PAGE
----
Following the 50-minute conversation on-stage, the author fielded questions from the audience which included sharing insights on the editing and publishing process.

Earlier in the program when asked to describe the meaning of home, Henríquez responded, "Home is not a place. To me, home is a feeling. It's that feeling when your soul sighs."

The Metropolis event capped off a day-long exchange between the author and the Arlington Heights community about The Book Unknown Americans. Earlier at the library, she did a short reading from the novel for an audience in the Cardinal Room and met in the Hub with more than 80 students from three District 214 schools.

 


 
District 214 students meet One Book, One Village author in the Hub
 
What better way to learn about a book than to meet its author. That's what happened for more than 80 high school students who had the opportunity to meet Cristina Henríquez, author of The Book of Unknown Americans, during her November 12 visit to Arlington Heights and the library for One Book, One Village. 
 
The students gathered in the Hub from three schools - John Hersey High School, Rolling Meadows High School and District 214's Newcomer Center - and spent more than an hour with Cristina asking questions about the book, its characters and what it takes to be an author.
 
"It took me five years to write this book and there were days when it really was a struggle and I wondered if I'd ever finish it," she told the students. Henríquez later added, "The best thing you can do for your writing is to forget that anyone is ever going to read it and just write."
 
 
 

Posted by wtolan on 10/13/17
 
"We choose to live the way we do and participate the way we do," said Dave Eggers to an audience of more than 350 people who packed the Forest View Auditorium on Thursday evening October 12 to hear the award-winning writer, editor and philanthropist speak as he touched on topics like privacy, surveillance and free choice -- all central themes in his dystopian novel The Circle, the 2017 One Book, One Village (OBOV) selection.
 
In an interview-style program moderated by the library's Info Services Supervisor Pam Schwarting, Eggers settled in and talked about his artistic path, which began in the first grade in the Lake Forest public schools and continued with "an uninterrupted string of awesome teachers" who helped spark his interest in writing. A focus on painting followed in middle school and high school.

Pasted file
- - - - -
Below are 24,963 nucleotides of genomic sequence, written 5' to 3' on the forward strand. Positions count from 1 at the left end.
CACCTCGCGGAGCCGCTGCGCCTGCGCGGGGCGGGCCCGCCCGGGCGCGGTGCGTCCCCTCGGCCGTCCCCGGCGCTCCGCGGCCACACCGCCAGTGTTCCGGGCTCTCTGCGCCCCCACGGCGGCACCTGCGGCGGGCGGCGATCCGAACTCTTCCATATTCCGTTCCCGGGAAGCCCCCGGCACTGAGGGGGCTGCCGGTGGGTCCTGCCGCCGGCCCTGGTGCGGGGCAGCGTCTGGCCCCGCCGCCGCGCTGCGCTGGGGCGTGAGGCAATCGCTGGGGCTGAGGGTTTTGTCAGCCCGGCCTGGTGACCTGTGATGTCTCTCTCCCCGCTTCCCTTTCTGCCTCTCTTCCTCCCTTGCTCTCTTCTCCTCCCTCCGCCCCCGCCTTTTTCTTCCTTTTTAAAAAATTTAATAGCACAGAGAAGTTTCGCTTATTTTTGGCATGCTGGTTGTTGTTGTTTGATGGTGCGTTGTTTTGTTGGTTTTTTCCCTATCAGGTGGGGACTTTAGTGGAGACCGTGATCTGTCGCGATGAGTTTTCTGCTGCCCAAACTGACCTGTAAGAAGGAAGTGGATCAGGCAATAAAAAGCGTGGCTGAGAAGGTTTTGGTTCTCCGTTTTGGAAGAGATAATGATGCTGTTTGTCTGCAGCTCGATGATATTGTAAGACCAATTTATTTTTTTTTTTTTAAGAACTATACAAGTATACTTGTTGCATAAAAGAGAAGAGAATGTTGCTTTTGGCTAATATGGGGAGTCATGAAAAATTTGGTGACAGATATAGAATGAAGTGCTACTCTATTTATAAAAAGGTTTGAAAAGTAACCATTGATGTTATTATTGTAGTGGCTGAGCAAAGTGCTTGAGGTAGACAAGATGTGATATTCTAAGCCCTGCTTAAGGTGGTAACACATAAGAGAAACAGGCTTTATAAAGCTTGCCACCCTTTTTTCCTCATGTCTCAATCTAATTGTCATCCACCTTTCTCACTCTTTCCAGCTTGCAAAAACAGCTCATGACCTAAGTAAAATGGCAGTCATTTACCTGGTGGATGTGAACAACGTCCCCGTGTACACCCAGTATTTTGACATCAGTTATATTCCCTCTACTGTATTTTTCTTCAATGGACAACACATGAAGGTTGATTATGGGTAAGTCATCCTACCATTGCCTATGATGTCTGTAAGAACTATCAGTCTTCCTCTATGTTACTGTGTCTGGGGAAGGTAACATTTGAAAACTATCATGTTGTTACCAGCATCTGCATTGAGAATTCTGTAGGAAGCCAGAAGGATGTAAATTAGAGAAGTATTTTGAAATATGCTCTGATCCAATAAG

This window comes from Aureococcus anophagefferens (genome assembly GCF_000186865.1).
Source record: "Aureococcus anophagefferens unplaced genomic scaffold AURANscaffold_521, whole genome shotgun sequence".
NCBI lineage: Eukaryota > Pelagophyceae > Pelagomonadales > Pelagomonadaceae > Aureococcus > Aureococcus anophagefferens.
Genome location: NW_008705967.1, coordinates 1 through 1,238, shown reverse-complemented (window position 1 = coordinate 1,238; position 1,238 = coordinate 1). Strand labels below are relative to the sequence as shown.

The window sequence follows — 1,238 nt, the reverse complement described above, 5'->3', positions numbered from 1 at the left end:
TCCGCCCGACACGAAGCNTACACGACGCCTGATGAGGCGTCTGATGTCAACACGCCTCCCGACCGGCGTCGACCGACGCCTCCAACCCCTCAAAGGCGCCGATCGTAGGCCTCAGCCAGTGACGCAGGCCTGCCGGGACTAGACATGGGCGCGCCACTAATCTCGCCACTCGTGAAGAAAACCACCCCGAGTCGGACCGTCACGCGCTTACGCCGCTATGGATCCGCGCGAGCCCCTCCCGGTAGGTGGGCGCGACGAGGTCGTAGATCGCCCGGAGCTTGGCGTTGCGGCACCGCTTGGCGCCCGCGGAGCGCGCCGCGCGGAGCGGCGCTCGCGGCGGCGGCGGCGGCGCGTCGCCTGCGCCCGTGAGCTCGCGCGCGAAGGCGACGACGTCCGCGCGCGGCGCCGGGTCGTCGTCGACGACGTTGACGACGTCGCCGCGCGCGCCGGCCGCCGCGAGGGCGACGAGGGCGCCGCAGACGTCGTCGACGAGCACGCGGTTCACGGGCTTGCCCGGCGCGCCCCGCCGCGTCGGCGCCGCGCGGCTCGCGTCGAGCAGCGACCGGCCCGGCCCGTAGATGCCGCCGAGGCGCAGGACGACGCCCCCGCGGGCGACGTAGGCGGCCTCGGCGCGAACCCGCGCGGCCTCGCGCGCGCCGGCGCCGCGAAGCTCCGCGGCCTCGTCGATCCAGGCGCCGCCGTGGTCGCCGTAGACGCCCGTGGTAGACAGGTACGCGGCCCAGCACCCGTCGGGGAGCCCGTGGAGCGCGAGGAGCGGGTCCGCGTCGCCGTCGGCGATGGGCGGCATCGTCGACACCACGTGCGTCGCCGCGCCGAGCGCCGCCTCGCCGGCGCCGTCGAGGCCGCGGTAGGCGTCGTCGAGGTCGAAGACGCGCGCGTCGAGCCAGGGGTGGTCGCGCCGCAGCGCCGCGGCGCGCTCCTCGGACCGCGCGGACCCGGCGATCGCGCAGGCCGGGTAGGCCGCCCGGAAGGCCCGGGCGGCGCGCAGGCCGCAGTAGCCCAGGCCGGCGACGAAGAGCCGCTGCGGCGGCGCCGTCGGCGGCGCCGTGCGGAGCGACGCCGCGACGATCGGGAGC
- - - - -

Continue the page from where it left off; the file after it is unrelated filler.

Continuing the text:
"I trained as an artist, every bone in my body thought I'd be a painter," Eggers said.
 
It was as a sophomore studying at the University of Illinois Urbana-Champaign that Eggers switched his focus from painting to journalism and his life as a writer took hold.
 
“I came of age with a desktop computer and learned to write on a Mac," Eggers said, then joked, "I'm inherently a slob so the desktop allowed me to revise, revise, revise.”
 
This process of writing, and re-writing, continues still today. Eggers, who describes himself as "an endless reviser," shared with the audience his typical work day. He writes in his home office in his converted garage where there is no phone or internet.
 
“It's taken me a long time to get settled and to remember where I am with what I'm writing," Eggers explained. "I have a chair, a wingback chair...I sit in that chair for eight hours to get 45 minutes done.”
 
This process has resulted in an extensive eclectic body of work. Eggers is the author of 10 books including fiction and nonfiction. His debut, A Heartbreaking Work of Staggering Genius, was a New York Times bestselling memoir and a Pulitzer Prize finalist in 2001. Other works include Zeitoun, Heroes of the Frontier, A Hologram for the King, a finalist for the 2012 National Book Award, and the international bestseller, The Circle
 
Eggers told the audience he took notes for about 10 years on situations involving individual's freedoms and privacy versus society's safety and right to know before writing The Circle.
 
"I do believe a human under surveillance is not free," Eggers said. He described the rise of social media and the increased use of measurements as "the new neediness." While reflecting about the choices his characters make in The Circle, Eggers described their situations as "51/49" since they deal with the ever-pressing struggle of finding ways for improving the world without stripping people of their rights.